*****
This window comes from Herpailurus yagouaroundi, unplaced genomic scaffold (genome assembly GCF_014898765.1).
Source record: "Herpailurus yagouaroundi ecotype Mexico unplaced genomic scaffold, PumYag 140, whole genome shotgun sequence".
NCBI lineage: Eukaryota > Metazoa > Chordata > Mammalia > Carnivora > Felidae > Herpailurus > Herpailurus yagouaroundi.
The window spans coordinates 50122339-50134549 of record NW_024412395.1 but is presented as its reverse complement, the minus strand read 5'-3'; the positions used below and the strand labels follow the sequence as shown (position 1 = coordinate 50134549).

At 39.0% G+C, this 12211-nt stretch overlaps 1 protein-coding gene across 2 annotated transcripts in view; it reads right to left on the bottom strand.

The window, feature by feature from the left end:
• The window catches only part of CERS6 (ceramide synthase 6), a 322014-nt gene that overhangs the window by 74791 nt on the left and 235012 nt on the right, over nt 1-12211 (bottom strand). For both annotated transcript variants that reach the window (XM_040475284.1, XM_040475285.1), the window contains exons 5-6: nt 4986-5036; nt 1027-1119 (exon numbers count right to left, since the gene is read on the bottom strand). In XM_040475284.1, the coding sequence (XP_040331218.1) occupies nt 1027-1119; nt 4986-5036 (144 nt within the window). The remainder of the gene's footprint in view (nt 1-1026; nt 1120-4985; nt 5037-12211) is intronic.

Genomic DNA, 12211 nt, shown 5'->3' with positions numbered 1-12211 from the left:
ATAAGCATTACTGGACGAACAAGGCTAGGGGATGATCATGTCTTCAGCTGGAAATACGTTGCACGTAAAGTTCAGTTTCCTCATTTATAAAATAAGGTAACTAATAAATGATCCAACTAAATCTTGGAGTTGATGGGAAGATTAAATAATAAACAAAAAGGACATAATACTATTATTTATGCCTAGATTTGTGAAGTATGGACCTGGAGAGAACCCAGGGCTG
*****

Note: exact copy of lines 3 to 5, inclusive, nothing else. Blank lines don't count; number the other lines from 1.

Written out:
NCBI lineage: Eukaryota > Metazoa > Chordata > Mammalia > Carnivora > Felidae > Herpailurus > Herpailurus yagouaroundi.
The window spans coordinates 50122339-50134549 of record NW_024412395.1 but is presented as its reverse complement, the minus strand read 5'-3'; the positions used below and the strand labels follow the sequence as shown (position 1 = coordinate 50134549).

At 39.0% G+C, this 12211-nt stretch overlaps 1 protein-coding gene across 2 annotated transcripts in view; it reads right to left on the bottom strand.